The black-capped tinamou (Crypturellus atrocapillus) is a type of tinamou commonly found in the moist forest lowlands in subtropical and tropical regions.
All tinamou are from the family Tinamidae, and in the larger scheme are also ratites. Unlike other ratites, tinamous can fly, although in general, they are not strong fliers. All ratites evolved from prehistoric flying birds, and tinamous are the closest living relative of these birds.
The black-capped tinamou has two subspecies as follows:
- C. a. atrocapillus, nominate race, occurs in the lowlands of southeastern Peru.
- C. a. garleppi in the lowlands of northern Bolivia.
The black-capped tinamou is approximately 28 to 30 cm (11–12 in) in length. Its upper-parts are brown, mottled and barred blackish, throat and neck are rufescent, breast is dark grey, and the remainder of underparts are cinnamon to buff. Its cap is blackish and legs could be pale red or bright red. The females are more heavily barred above.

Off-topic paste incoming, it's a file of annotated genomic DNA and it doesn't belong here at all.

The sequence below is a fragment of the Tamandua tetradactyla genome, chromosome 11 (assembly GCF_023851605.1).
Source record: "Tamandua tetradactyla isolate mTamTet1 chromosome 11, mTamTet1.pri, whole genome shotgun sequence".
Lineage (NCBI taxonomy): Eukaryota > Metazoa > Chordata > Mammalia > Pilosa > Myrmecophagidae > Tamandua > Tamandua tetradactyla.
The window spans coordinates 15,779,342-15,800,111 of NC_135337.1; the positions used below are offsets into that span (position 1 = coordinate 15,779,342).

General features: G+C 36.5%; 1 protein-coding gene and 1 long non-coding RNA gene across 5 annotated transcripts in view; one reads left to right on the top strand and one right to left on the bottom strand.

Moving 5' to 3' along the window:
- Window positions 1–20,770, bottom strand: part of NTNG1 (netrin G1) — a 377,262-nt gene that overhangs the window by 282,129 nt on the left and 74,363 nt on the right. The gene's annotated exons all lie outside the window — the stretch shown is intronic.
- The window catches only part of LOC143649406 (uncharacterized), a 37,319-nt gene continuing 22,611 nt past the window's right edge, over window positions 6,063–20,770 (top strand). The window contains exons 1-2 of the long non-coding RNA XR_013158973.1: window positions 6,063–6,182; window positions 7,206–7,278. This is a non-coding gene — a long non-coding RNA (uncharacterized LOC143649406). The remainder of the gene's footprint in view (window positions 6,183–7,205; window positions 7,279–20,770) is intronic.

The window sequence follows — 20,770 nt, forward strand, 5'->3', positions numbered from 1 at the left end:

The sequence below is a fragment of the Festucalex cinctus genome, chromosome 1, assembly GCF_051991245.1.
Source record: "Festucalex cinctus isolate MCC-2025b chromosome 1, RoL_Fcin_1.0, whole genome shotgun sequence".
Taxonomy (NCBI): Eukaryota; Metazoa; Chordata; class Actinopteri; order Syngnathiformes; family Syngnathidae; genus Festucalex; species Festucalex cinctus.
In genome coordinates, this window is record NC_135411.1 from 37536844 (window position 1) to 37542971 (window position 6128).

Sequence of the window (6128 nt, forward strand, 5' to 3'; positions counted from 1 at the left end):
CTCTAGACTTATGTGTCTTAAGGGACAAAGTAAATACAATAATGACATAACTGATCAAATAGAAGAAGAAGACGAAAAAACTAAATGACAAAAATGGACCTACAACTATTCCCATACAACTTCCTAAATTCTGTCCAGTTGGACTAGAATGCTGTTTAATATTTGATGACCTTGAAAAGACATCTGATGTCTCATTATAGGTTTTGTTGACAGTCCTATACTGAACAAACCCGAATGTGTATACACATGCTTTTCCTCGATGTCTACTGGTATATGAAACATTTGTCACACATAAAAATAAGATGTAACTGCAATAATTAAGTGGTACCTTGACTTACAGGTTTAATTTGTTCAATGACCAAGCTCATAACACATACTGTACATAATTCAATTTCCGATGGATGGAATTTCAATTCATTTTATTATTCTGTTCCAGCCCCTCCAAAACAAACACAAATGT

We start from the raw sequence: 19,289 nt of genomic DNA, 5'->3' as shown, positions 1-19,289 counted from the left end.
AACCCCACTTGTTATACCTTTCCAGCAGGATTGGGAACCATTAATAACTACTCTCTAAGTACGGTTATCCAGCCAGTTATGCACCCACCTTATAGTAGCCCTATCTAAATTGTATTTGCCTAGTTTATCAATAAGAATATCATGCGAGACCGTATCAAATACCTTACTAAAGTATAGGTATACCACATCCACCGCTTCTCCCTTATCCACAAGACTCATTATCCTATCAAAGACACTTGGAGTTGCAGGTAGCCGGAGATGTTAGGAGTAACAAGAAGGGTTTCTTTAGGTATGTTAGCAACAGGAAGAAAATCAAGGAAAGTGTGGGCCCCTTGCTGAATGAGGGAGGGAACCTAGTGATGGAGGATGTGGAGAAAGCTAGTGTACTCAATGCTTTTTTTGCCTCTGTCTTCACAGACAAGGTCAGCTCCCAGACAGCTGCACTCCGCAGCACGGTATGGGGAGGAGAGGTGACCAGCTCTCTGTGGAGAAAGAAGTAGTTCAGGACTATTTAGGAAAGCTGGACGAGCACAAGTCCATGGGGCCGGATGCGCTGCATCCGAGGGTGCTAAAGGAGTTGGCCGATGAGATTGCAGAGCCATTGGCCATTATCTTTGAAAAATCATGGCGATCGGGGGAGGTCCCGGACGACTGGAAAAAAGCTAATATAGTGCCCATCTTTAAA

Like other tinamous, the black-capped eats fruit off the ground or low-lying bushes. They also eat small amounts of invertebrates, flower buds, tender leaves, seeds, and roots. The male incubates the eggs which may come from as many as 4 different females, and then will raise them until they are ready to be on their own, usually 2–3 weeks. The nest is located on the ground in dense brush or between raised root buttresses.
Range and habitat
It is found in moist forest lowlands in subtropical and tropical regions up to 900 m (3,000 ft) altitude. This species is native to southeastern Peru and northern Bolivia. Has recently been recorded in Brazil
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